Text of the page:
Stress is a problem that affects many veterinarians. To some extent, stress is inevitable when your profession involves working with critically ill animals, some of whom may ultimately need to be put to sleep. However, there are several things you can do to reduce the emotional toll that your job takes on your life.
Know What Your Responsibilities Are (And What They Are Not!)
Stress can arise when you feel responsible for making decisions that could mean life or death for other people’s beloved pets. As a veterinarian, it is important to be able to take a step back from the cases you are involved in treating. You are a valuable provider of knowledge and advice about animal care, but ultimately pet owners are responsible for making decisions about their own animals.
Similarly, you are not responsible for managing your clients’ finances or helping them work out how they can afford to treat their pets. In fact, you can delegate the task of discussing fees and payment options to one of the lay staff at your veterinary practice, rather than taking on this duty yourself. By focusing on the core part of your job — using your skills and experience to diagnose and treat sick pets — you can reduce the amount of stress you feel at work.
Make Time for Stress Management
Taking regular breaks during the day can help you to regain focus and bring your stress levels under control. Make time between client appointments to eat a healthy lunch, so you don’t have to battle low blood sugar or hunger during the afternoon. Along with your scheduled breaks, remember that it is also okay to take five minutes away from your duties when the pressure is too much. Spend this time taking a quick walk around the block to clear your head, or breathe deeply to calm your body in preparation for your next appointment.
Reduce Stress Outside of Work
Taking care of your mental and physical health outside of your job can have a big impact on how stressed you feel during the working day. According to the American Veterinary Medical Association, your diet, exercise, and sleep habits can have a big impact on physical and mental well-being. Outside of work, manage your stress by trying different activities until you find something you enjoy doing as a form of regular exercise.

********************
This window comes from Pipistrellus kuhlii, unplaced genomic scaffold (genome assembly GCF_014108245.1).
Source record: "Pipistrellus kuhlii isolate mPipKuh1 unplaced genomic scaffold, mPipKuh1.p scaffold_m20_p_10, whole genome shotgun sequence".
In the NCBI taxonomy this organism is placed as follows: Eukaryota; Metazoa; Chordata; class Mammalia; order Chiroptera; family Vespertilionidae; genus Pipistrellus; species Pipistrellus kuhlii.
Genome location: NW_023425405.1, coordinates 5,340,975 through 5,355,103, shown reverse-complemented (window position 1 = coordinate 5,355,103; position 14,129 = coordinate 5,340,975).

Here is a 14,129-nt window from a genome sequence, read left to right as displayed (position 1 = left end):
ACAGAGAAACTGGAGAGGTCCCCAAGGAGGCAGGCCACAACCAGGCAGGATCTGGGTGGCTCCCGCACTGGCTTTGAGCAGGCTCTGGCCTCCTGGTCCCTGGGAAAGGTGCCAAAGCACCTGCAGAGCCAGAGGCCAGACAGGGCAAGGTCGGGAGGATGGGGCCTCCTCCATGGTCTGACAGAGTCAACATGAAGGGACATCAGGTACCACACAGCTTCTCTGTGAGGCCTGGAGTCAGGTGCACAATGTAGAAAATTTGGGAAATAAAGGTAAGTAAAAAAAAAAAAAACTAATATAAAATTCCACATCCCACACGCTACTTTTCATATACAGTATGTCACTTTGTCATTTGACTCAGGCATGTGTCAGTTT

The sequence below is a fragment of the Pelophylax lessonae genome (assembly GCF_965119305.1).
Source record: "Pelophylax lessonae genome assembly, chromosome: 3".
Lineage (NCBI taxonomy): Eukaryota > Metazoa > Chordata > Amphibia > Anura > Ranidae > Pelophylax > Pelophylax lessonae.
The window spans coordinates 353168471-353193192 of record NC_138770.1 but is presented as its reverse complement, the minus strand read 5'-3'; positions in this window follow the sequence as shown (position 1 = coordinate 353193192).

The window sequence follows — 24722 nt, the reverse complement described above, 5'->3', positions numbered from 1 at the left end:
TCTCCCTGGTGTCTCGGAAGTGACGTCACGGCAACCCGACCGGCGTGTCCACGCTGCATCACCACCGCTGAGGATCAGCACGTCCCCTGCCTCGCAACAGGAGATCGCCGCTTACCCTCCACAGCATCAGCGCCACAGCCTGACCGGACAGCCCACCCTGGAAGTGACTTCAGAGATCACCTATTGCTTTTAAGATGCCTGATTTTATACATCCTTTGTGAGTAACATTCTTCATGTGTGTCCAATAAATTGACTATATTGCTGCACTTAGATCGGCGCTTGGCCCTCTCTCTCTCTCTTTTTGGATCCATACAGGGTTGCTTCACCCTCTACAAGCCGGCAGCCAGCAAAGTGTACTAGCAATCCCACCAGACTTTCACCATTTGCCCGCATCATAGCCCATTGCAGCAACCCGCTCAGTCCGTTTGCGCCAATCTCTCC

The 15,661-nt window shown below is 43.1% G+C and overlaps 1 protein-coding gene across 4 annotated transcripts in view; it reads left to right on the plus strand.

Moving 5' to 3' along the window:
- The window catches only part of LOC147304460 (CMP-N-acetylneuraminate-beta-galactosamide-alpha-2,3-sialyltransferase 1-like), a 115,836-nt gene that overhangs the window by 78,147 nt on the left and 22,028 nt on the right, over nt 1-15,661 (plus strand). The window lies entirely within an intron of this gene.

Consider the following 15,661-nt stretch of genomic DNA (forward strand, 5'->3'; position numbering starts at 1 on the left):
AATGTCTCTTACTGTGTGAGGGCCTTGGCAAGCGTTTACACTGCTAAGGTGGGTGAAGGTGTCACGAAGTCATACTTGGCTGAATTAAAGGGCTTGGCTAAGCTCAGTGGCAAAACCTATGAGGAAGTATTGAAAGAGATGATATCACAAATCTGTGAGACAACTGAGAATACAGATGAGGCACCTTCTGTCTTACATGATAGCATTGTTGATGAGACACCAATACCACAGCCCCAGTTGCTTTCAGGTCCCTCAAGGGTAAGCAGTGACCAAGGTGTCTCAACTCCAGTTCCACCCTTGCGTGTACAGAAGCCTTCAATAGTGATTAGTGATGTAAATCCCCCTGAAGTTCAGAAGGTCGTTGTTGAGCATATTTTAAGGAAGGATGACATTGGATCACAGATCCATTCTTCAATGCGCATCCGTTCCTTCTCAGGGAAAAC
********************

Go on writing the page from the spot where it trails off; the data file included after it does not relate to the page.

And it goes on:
Learn to Manage Client Criticism
Negative feedback from clients is something all vets have to deal with. You are only human, which means you will make mistakes occasionally. Sometimes, pet owners may leave you negative feedback even when you did everything you could to help their pet. Recognize that this can be some people’s way of dealing with their grief over losing a beloved animal and that it is not necessarily your fault.
When you receive feedback that upsets you, either via an online review, from your boss, or directly from a client, take a few minutes to calm down by taking a short walk or breathing deeply, and then carry on with your day. When the initial sting of receiving criticism has faded, you can reflect on the feedback, assess whether it is fair, and decide whether you need to do anything to serve your clients better in the future.
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